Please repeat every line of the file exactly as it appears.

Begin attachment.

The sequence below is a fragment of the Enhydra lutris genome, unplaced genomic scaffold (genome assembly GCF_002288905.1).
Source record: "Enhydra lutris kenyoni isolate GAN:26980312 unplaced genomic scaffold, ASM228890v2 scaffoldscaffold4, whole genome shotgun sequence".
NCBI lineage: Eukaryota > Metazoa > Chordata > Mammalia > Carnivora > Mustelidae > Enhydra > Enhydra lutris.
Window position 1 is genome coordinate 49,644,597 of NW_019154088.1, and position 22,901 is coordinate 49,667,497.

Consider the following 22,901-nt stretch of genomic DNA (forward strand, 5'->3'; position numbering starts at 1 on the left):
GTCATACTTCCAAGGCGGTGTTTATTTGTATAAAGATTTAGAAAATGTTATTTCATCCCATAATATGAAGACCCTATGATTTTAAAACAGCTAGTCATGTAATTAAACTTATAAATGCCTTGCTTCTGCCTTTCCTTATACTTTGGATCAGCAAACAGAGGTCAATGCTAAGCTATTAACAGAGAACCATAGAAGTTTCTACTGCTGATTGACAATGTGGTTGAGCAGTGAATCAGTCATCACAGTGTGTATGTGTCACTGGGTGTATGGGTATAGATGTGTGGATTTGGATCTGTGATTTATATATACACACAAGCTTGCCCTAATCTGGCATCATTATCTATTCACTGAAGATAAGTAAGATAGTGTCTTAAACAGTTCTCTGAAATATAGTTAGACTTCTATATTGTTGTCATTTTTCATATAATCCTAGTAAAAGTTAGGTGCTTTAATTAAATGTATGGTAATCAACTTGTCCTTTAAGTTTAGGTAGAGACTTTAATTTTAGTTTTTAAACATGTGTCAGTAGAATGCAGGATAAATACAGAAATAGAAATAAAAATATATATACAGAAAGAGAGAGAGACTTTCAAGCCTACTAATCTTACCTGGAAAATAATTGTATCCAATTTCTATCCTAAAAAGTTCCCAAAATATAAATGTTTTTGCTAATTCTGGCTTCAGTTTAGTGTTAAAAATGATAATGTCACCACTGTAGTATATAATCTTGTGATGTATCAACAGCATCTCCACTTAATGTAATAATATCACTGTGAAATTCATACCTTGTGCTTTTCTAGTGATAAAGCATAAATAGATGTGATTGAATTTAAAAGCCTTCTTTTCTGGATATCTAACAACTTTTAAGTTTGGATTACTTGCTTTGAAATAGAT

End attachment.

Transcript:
The sequence below is a fragment of the Enhydra lutris genome, unplaced genomic scaffold (genome assembly GCF_002288905.1).
Source record: "Enhydra lutris kenyoni isolate GAN:26980312 unplaced genomic scaffold, ASM228890v2 scaffoldscaffold4, whole genome shotgun sequence".
NCBI lineage: Eukaryota > Metazoa > Chordata > Mammalia > Carnivora > Mustelidae > Enhydra > Enhydra lutris.
Window position 1 is genome coordinate 49,644,597 of NW_019154088.1, and position 22,901 is coordinate 49,667,497.

Consider the following 22,901-nt stretch of genomic DNA (forward strand, 5'->3'; position numbering starts at 1 on the left):
GTCATACTTCCAAGGCGGTGTTTATTTGTATAAAGATTTAGAAAATGTTATTTCATCCCATAATATGAAGACCCTATGATTTTAAAACAGCTAGTCATGTAATTAAACTTATAAATGCCTTGCTTCTGCCTTTCCTTATACTTTGGATCAGCAAACAGAGGTCAATGCTAAGCTATTAACAGAGAACCATAGAAGTTTCTACTGCTGATTGACAATGTGGTTGAGCAGTGAATCAGTCATCACAGTGTGTATGTGTCACTGGGTGTATGGGTATAGATGTGTGGATTTGGATCTGTGATTTATATATACACACAAGCTTGCCCTAATCTGGCATCATTATCTATTCACTGAAGATAAGTAAGATAGTGTCTTAAACAGTTCTCTGAAATATAGTTAGACTTCTATATTGTTGTCATTTTTCATATAATCCTAGTAAAAGTTAGGTGCTTTAATTAAATGTATGGTAATCAACTTGTCCTTTAAGTTTAGGTAGAGACTTTAATTTTAGTTTTTAAACATGTGTCAGTAGAATGCAGGATAAATACAGAAATAGAAATAAAAATATATATACAGAAAGAGAGAGAGACTTTCAAGCCTACTAATCTTACCTGGAAAATAATTGTATCCAATTTCTATCCTAAAAAGTTCCCAAAATATAAATGTTTTTGCTAATTCTGGCTTCAGTTTAGTGTTAAAAATGATAATGTCACCACTGTAGTATATAATCTTGTGATGTATCAACAGCATCTCCACTTAATGTAATAATATCACTGTGAAATTCATACCTTGTGCTTTTCTAGTGATAAAGCATAAATAGATGTGATTGAATTTAAAAGCCTTCTTTTCTGGATATCTAACAACTTTTAAGTTTGGATTACTTGCTTTGAAATAGAT